What do the new groundwater guidelines mean for tanker water supply in Mumbai?

Restrictions on tanker water supply in Mumbai have led to protests by tanker owners and operators. Here's a look at what is bothering them.

Tanker water supply, a crucial supplementary source of water for Mumbaikars, could soon become costlier with the implementation of new restrictions on groundwater abstraction.

Though the restrictions were introduced way back in September 2020, their implementation was delayed because of clout enjoyed by the water tanker lobby and the city’s heavy dependence on the tanker water supply. Now, tanker owners have to get permission for extracting groundwater for domestic and commercial use. If the rules are not complied with, penalties and police cases follow.

How did they go about implementing restrictions?

Earlier, in February 2022, officials of the Central Ground Water Authority (CGWA) held a meeting with members of the Mumbai Water Tankers Association (MWTA) at the Brihanmumbai Municipal Corporation (BMC) to explain the new guidelines in question and convinced water tankers to adopt them. However, the tanker owners found the new norms for getting permissions too stringent and reached out to state environment minister Aaditya Thackeray to intervene and resolve the issue. 

The BMC’s Insecticides Department had ordered notices to well owners, warning them of consequences such as dismantling and seizures of pipes and motor pumps, as well as electrical disconnections, if they fail to take NOCs and permissions.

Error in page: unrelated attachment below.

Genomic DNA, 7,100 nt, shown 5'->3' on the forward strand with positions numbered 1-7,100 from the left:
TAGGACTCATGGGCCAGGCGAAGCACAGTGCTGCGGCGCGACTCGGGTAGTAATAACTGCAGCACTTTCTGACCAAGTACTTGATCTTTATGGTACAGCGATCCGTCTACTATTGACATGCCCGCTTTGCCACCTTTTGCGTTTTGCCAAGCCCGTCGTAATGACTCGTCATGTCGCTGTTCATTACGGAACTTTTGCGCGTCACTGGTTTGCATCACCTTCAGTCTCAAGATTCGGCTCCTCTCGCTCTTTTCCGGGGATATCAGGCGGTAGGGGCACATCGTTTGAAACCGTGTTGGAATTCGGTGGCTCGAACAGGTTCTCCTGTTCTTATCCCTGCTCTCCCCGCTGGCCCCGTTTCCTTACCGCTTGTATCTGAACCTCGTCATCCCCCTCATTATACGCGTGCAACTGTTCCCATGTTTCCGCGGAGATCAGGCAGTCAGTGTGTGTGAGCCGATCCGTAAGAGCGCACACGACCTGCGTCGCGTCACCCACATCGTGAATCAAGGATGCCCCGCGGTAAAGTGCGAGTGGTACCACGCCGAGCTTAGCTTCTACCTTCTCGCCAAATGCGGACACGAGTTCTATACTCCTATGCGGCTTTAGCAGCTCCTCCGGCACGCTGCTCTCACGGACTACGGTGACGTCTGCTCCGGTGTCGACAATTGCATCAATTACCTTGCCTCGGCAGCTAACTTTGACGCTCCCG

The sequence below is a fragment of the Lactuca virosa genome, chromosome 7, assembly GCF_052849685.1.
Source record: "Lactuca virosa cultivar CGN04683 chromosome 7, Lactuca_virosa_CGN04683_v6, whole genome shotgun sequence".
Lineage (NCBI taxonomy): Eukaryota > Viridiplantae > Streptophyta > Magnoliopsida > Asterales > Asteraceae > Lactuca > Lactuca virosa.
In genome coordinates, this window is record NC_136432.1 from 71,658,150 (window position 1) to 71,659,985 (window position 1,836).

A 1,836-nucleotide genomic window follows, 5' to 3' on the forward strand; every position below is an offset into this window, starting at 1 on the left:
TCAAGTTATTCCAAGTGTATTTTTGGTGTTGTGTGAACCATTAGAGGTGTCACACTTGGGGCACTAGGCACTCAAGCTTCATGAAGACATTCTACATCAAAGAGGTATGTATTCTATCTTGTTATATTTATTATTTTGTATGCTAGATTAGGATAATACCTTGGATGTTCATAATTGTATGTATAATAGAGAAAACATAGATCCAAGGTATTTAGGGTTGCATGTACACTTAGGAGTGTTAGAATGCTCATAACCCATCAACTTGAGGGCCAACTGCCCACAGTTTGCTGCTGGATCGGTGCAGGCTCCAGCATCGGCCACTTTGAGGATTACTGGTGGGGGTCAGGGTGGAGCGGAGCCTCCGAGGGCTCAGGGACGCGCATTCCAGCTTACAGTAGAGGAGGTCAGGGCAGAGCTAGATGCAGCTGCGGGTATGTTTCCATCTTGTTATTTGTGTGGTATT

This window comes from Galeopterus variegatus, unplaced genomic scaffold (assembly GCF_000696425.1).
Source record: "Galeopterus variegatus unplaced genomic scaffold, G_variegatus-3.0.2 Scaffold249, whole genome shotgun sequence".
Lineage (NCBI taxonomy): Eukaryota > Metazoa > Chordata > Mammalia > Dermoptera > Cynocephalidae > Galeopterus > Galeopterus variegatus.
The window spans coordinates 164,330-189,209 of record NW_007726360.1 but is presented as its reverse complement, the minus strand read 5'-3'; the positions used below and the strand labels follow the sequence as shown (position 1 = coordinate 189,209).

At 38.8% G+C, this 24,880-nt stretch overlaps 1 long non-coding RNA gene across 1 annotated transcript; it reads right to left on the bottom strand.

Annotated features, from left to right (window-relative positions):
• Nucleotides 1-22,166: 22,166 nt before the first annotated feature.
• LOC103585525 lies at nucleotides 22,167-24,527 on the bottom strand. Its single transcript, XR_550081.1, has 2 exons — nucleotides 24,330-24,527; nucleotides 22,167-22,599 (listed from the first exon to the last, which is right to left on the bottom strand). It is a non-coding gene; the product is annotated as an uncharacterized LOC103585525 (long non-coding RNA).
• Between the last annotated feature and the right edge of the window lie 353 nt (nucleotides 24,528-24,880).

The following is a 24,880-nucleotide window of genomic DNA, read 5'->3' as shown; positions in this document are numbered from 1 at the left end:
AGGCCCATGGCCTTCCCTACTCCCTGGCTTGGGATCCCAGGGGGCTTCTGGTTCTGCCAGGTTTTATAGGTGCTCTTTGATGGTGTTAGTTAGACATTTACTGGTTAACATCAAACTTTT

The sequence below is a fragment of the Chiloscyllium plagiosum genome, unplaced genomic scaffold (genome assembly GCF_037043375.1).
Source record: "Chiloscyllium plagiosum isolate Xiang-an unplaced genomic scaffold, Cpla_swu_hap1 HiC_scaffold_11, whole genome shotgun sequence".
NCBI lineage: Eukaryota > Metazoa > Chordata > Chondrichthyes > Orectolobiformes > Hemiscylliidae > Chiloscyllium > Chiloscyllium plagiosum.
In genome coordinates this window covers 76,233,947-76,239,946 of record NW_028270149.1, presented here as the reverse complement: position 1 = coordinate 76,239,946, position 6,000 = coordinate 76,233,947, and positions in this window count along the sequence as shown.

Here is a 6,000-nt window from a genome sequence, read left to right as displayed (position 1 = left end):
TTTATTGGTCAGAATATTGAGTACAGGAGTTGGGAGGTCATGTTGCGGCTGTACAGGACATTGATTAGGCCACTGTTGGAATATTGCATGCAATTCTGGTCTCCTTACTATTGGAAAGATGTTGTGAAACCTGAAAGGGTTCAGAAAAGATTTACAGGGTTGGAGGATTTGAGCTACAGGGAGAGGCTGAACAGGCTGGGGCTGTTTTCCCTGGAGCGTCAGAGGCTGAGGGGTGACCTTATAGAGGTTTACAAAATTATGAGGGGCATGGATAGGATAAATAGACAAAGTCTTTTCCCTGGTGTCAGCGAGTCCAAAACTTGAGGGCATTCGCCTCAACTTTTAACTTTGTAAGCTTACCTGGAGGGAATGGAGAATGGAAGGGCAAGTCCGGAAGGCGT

When the tanker owners faltered in taking permissions, the insecticide department of the BMC sent notices with a detailed circular invoking various provisions of the BMC Act, 1888 to pressurise owners to get NOCs.

“Officially, the health department of the BMC is concerned only with granting permits to ensure that the well water is not breeding mosquitoes spreading vector-borne diseases. However, the provisions existing within the BMC Act, 1888 to use power water pumps (U/s 390), the licence to carry out a trade (U/s 381-A) as also the permit to provide non-potable water for domestic use (U/s 394) were invoked to prevent access to illegal water abstraction,” explained Rajan Naringrekar, insecticide officer (expert) from the public health department of the BMC.